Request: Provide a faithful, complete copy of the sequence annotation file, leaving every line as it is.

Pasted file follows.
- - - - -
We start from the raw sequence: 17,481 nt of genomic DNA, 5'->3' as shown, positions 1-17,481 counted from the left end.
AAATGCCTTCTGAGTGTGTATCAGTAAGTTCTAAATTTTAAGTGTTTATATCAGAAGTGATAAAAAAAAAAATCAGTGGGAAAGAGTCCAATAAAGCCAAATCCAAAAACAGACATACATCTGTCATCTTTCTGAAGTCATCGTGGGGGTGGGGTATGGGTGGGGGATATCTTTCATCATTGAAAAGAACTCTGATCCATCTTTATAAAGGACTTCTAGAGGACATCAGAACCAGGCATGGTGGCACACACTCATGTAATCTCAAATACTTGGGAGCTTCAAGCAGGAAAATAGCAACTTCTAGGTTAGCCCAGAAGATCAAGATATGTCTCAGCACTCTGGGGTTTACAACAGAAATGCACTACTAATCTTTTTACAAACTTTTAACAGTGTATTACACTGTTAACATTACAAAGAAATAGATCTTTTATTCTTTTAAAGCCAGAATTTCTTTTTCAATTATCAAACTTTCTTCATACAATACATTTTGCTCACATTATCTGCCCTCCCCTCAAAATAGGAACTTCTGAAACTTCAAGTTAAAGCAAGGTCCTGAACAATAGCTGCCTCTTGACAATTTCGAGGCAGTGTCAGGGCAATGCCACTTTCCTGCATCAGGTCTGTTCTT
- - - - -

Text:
We start from the raw sequence: 17,481 nt of genomic DNA, 5'->3' as shown, positions 1-17,481 counted from the left end.
AAATGCCTTCTGAGTGTGTATCAGTAAGTTCTAAATTTTAAGTGTTTATATCAGAAGTGATAAAAAAAAAAATCAGTGGGAAAGAGTCCAATAAAGCCAAATCCAAAAACAGACATACATCTGTCATCTTTCTGAAGTCATCGTGGGGGTGGGGTATGGGTGGGGGATATCTTTCATCATTGAAAAGAACTCTGATCCATCTTTATAAAGGACTTCTAGAGGACATCAGAACCAGGCATGGTGGCACACACTCATGTAATCTCAAATACTTGGGAGCTTCAAGCAGGAAAATAGCAACTTCTAGGTTAGCCCAGAAGATCAAGATATGTCTCAGCACTCTGGGGTTTACAACAGAAATGCACTACTAATCTTTTTACAAACTTTTAACAGTGTATTACACTGTTAACATTACAAAGAAATAGATCTTTTATTCTTTTAAAGCCAGAATTTCTTTTTCAATTATCAAACTTTCTTCATACAATACATTTTGCTCACATTATCTGCCCTCCCCTCAAAATAGGAACTTCTGAAACTTCAAGTTAAAGCAAGGTCCTGAACAATAGCTGCCTCTTGACAATTTCGAGGCAGTGTCAGGGCAATGCCACTTTCCTGCATCAGGTCTGTTCTT